It is into this context that the member for Davenport offered this private member's bill. The bill proposes to establish a task force that would consult municipal, provincial, and territorial representatives, as well as labour and industry groups and other relevant stakeholders, to develop a national strategy that would identify policy and legislative changes needed to address the issues facing Canadians in precarious employment, including but not limited to fixing employment insurance for all workers.

All successive federal governments have done is tighten the screws on people who lose their jobs and pilfer the El fund to the tune of nearly $60 billion, money that had been set aside by workers to provide income for workers when they lost their jobs.

From a high-water mark of 80% eligibility in the 1980s, eligibility for EI has fallen steadily down to about half of that on the national level. In Toronto, it is about half of that again. Only about 20% of the unemployed in Toronto are actually eligible for EI benefits.

It is about ensuring a livable pension for all. We have a public pension system in Canada that was designed around and meant to complement a private pension system in the form of a labour relations regime that would allow workers to negotiate deferred wages in the form of defined benefit pension plans and benefits. That labour relations regime has been attacked by successive federal governments and it has not kept abreast of changes to the nature of work. Therefore, we are the only country in the OECD with the number of seniors living in poverty actually on the rise. Since 1995, the percentage has tripled.

Clearly, the next federal government will need to restore the old age security eligibility to age 65 and ensure that the Canada and Quebec pension plans are more provident to ensure that seniors can retire in dignity and out of poverty. It is about addressing the lack of workplace benefits as well. As with pensions, that which is not covered by our public health care system was to be dealt with at the bargaining table under our labour relations regime. As with pensions, workers are increasingly without and all Canadians are increasingly paying out of their pocket for health care, if they have money in their pocket to do so. It is about strengthening labour standards to prevent the exploitation of workers and unpaid interns.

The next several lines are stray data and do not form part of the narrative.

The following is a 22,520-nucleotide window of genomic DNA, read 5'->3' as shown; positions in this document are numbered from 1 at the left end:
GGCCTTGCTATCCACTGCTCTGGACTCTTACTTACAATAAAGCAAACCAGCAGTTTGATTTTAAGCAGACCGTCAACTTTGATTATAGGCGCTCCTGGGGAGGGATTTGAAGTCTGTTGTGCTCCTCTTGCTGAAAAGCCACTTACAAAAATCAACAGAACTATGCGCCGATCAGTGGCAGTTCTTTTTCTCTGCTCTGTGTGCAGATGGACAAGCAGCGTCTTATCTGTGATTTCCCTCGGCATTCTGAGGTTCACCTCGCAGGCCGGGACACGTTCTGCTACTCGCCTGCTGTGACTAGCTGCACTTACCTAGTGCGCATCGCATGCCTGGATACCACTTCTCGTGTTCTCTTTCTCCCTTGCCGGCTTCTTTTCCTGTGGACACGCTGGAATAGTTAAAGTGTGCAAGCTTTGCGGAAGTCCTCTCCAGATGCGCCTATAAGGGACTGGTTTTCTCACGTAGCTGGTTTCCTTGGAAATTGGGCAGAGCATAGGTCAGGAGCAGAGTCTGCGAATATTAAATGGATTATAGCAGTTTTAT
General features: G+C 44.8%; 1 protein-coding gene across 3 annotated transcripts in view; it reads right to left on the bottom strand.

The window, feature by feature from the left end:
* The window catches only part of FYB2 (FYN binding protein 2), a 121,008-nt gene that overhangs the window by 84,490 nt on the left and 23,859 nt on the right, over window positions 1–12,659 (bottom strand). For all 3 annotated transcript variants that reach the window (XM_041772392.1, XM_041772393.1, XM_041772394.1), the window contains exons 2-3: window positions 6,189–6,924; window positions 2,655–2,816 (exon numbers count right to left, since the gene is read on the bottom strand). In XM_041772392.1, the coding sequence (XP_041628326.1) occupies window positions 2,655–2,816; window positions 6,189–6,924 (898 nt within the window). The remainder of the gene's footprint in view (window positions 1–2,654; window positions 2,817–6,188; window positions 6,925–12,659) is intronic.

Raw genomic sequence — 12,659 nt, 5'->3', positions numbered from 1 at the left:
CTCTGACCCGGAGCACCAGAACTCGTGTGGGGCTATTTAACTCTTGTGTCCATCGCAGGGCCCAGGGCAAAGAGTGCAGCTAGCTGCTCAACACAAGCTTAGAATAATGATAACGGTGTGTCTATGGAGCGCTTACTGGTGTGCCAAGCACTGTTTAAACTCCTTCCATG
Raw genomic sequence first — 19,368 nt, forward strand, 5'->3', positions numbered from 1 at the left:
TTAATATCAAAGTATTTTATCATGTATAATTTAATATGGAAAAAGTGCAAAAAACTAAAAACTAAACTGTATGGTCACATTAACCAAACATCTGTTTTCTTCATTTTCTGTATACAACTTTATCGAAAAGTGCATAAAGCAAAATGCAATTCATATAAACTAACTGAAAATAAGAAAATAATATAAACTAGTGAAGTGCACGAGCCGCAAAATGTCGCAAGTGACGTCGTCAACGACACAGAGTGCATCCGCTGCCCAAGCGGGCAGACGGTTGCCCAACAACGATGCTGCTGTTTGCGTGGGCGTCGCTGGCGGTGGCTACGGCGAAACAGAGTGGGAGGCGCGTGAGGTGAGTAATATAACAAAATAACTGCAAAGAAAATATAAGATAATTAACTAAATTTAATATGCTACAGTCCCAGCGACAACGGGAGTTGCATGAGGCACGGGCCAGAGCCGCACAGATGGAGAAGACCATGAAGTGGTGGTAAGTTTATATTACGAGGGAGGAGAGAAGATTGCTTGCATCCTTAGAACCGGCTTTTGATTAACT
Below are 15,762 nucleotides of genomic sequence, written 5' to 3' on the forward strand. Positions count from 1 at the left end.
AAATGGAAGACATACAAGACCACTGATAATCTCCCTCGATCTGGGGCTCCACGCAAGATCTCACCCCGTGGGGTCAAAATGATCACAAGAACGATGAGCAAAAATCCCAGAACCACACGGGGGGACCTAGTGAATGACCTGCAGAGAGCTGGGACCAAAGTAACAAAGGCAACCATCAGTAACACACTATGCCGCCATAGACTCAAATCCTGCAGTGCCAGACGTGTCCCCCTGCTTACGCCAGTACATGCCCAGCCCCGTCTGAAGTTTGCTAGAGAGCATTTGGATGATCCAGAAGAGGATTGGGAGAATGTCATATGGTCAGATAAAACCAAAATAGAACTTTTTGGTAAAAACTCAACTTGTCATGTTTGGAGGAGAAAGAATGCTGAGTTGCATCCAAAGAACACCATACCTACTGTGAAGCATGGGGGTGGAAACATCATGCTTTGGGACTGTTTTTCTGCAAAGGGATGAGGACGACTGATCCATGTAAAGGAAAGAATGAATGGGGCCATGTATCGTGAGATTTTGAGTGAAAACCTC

My colleague from Rivière-des-Mille-Îles has a private member's bill dealing with the issue of unpaid internships, so let me highlight the issue of job quality and worker protection.

Canada ranks 26th out of 28 countries on the OECD's index of employment protection. Canada ranks last amongst OECD nations in having the highest proportion of men identified as low-wage workers. Qualitatively, these kinds of assessments are confirmed domestically by the CIBC's Canadian Employment Quality Index. That index has fallen 15% since the 1990s, and 10% over the last decade. A 2013 study of labour markets in the east end of Toronto, entitled “Shadow Economies: Economic Survival Strategies of Toronto Immigrant Communities”, showed that just shy of half the respondents were paid less than minimum wage. The report went on to detail all sorts of other employment standards breaches.

At a minimum, it is time for the federal government to re-institute a minimum wage and set it higher and show leadership on this issue. My party's pledge is to re-establish a federal minimum wage at $15 an hour. There are of course other things outside the ambit of this bill that need to be done to make life more affordable for workers, indeed to even give them the opportunity to participate in the workforce. Most obvious amongst these is accessible, affordable child care. A recent City of Toronto report lays out the problem in my city very clearly. The cost of licensed child care for a single infant exceeds $20,000 per year, but there are only 65,000 spots in licensed day cares in a city with a child population of nearly six times that. There are only 25,000 subsidized spots in a city with almost 90,000 kids living below the poverty line. This is why the NDP's commitment to create nearly one million child care spaces at up to $15 a day is a critical part of the context to this bill and this discussion.

The world has changed dramatically over the last few decades, and Canada has changed along with it. The Liberal and Conservative parties have not. They have failed to recognize the importance of cities and urban economies to the fortunes of this country. However, it is clear to us, in the official opposition, that the goals we set for ourselves as a country and as Canadians will not be realized until we understand and respond to both the possibilities and vulnerabilities of our cities in this new context. I believe there is nothing inevitable about how we respond to this context.

We have choices to make and, on this side of the House, we choose to respond in an urban agenda that builds thriving urban economies with a prosperity shared more equally. We choose to put forward bills like the one before us today and we choose to support them and make life more economically secure for Canadians.

National Urban Workers StrategyPrivate Members' Business

6:50 p.m.

Oshawa Ontario


Colin Carrie ConservativeParliamentary Secretary to the Minister of the Environment

Mr. Speaker, first and foremost, Bill C-542 asks the House to do what has already been done. However, what I guess is most surprising about the bill is that it does not take into consideration, or even mention, any of the actions our government has already taken to help the most vulnerable workers in our society. I refer specifically to the EI program. The bill proposes a number of changes to the EI program.